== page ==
Leader Development and Talent Management: The Army Competitive Advantage

By Odierno, Raymond T. | Military Review, July-August 2015 | Go to article overview

Leader Development and Talent Management: The Army Competitive Advantage


Odierno, Raymond T., Military Review


For 240 years, America's Army has been a premier institution for developing and providing leaders and soldiers of character who selflessly serve the Nation. We stood for freedom and liberty in 1775. We reaffirmed our commitment to that freedom in 1812, thereby demonstrating to the world that America would endure. We kept this Nation together during the U.S. Civil War. The ingenuity, heroism, and indomitable spirit of our soldiers were displayed in World War I and World War II. Whether in Vietnam, Korea, Panama, the Middle East, or anywhere else our soldiers have been deployed, quality Army leaders have uniquely influenced the world around them and have stood as our Nation's competitive advantage to meet the many security challenges we have encountered.

Today we find ourselves at a strategic inflection point in the history of the U.S. Army. Despite our depth of experience acquired from almost fourteen years of continuous conflict, we must ensure that our Nation and our Army are prepared for future security challenges. The velocity of instability in the world today is greater than ever, with an increasing number of failing states potentially risking vital U.S. interests. Technology and weapons, once the exclusive tools of states, now find their way into the hands of disaffected individuals and disruptive groups. The volume and speed of information exchange, the rise of megacities, urbanization and demographic trends, and the sheer number of connections between people and societies has led to sudden, unpredictable, and fluid social, political, and security upheavals.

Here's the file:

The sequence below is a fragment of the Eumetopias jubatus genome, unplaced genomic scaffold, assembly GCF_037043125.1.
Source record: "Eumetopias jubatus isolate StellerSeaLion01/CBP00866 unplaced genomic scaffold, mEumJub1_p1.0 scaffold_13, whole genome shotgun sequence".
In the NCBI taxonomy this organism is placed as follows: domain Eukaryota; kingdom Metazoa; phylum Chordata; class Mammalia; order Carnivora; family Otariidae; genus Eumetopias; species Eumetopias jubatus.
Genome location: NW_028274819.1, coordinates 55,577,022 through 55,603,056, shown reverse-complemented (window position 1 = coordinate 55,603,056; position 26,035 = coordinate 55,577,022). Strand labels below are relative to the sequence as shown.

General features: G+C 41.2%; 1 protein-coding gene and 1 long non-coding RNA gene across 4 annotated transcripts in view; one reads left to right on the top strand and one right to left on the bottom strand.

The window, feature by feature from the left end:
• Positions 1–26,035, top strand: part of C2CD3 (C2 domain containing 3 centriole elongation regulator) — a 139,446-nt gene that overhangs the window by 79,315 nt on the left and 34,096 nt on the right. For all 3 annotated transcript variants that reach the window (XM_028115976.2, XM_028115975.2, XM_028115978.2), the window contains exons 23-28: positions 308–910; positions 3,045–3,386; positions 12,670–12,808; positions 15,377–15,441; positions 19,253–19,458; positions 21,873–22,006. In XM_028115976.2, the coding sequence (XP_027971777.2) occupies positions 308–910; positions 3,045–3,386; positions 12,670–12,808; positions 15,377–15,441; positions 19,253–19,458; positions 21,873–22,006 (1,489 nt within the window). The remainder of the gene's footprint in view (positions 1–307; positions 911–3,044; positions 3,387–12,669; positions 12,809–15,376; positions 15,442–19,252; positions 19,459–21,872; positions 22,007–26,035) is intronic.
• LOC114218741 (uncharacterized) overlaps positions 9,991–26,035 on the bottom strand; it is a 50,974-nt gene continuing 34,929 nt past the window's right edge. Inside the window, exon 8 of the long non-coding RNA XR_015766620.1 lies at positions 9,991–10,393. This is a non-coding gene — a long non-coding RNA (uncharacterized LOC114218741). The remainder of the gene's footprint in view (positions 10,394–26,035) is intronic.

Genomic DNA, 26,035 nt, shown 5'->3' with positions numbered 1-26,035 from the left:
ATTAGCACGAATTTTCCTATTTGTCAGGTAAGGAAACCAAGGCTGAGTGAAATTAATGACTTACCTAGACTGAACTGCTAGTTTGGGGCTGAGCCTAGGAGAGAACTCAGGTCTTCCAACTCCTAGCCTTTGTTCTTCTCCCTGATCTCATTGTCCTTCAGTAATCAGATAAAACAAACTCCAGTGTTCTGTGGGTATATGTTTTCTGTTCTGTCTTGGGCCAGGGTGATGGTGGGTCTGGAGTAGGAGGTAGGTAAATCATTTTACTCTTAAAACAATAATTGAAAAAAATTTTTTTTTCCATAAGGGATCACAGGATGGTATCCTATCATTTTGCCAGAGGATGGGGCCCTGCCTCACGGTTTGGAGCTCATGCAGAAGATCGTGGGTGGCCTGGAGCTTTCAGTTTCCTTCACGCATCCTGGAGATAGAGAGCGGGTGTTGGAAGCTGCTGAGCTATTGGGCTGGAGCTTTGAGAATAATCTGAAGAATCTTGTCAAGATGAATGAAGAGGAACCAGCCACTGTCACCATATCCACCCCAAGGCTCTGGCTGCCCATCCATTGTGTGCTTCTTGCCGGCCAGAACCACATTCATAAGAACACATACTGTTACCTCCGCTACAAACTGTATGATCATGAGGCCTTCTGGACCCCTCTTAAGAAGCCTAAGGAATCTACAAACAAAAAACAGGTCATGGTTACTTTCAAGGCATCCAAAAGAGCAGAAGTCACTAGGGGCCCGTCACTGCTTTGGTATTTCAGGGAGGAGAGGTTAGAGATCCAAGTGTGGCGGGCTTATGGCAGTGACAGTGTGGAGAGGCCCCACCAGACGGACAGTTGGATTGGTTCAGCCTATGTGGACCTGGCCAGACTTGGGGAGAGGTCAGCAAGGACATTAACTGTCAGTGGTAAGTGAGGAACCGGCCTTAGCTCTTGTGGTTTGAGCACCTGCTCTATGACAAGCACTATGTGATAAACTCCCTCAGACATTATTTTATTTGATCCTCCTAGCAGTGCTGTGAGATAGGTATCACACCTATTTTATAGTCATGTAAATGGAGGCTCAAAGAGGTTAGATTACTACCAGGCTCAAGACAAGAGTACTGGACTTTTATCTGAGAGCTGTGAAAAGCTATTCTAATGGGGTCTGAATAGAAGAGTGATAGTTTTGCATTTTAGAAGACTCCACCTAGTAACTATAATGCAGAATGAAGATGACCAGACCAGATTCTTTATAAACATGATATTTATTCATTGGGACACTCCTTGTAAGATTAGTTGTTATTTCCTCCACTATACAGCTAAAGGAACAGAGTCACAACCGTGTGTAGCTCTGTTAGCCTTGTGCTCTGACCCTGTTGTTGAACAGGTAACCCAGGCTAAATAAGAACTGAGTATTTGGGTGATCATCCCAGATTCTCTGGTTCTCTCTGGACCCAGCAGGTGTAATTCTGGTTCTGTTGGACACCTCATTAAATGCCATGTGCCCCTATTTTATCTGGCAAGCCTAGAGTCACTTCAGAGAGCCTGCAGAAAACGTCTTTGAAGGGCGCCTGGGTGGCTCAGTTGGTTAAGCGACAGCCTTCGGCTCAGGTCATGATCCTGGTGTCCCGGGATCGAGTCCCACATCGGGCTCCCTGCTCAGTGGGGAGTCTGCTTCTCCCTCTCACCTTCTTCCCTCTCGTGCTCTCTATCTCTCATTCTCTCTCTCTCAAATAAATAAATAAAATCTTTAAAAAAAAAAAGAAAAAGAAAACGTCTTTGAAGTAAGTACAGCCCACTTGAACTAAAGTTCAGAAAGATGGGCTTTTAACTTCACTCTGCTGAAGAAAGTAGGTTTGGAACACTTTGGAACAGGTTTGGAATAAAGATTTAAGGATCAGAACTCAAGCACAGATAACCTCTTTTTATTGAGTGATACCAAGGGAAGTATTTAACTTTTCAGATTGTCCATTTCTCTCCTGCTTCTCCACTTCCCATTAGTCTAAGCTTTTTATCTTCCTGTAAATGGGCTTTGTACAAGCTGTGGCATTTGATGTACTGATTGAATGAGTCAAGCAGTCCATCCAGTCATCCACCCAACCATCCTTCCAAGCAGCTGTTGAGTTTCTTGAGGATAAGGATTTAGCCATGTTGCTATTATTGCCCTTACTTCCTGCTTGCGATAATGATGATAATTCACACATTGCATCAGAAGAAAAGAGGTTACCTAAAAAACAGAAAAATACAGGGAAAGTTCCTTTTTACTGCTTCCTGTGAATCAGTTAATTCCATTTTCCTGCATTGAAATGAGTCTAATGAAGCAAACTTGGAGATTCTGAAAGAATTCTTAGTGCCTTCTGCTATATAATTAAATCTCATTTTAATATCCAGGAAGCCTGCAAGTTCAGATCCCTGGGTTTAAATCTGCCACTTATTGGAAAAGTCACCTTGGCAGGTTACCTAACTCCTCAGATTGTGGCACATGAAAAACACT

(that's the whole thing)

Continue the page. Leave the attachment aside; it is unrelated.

History has shown that we cannot predict the future with any reasonable degree of accuracy, but we can assert with absolute certainty that the Army will be called upon time and time again. Working with our partners and allies, the U.S. Army will continue to do what it has always done--lead the way as the foundation of the U.S. military's joint force, while bringing together diverse groups to solve seemingly insoluble problems.

As we implement The Army Operating Concept: Win in a Complex World, our number-one priority must remain the development of our competitive advantage--our leaders. (1) The Army must develop leaders who are agile, adaptive, and innovative, who thrive in conditions of uncertainty and chaos, and who are capable of visualizing, describing, directing, leading, and assessing operations in complex environments and against adaptive enemies. This will not happen by accident. It requires deliberate, purposeful, and sustained leader development programs, soundly based on our core values and professional ethic. It also requires institutional processes that optimize the performance of Army professionals through rigorous education programs and a superior talent management process. We must then forge these leaders together into cohesive teams through the crucible of tough, realistic training that fully replicates the complexity of the future operating environment.

The Army Leadership Foundation

Many commentators have noted the stark differences between the art and science of leadership. Practitioners will tell you that leadership is an evolutionary process with desired skills evolving over time. But amidst changing demands, our core values remain constant. Our core values and qualities are central to our professional ethic. Over the last four years, I have consistently emphasized the importance of competent leaders of character who are committed to the defense of the Nation. Competence, commitment, and character are the bedrock principles that reinforce trust: trust between soldiers; trust between leaders and the led; trust among soldiers, leaders, and the institution; and, trust between the Army as an institution and the American public. (2)

At its core, the Army's professional ethic is rooted in the Constitution and the words duty, honor, and country. Our duty is to defend our country and to lead our most precious resource, our soldiers. …

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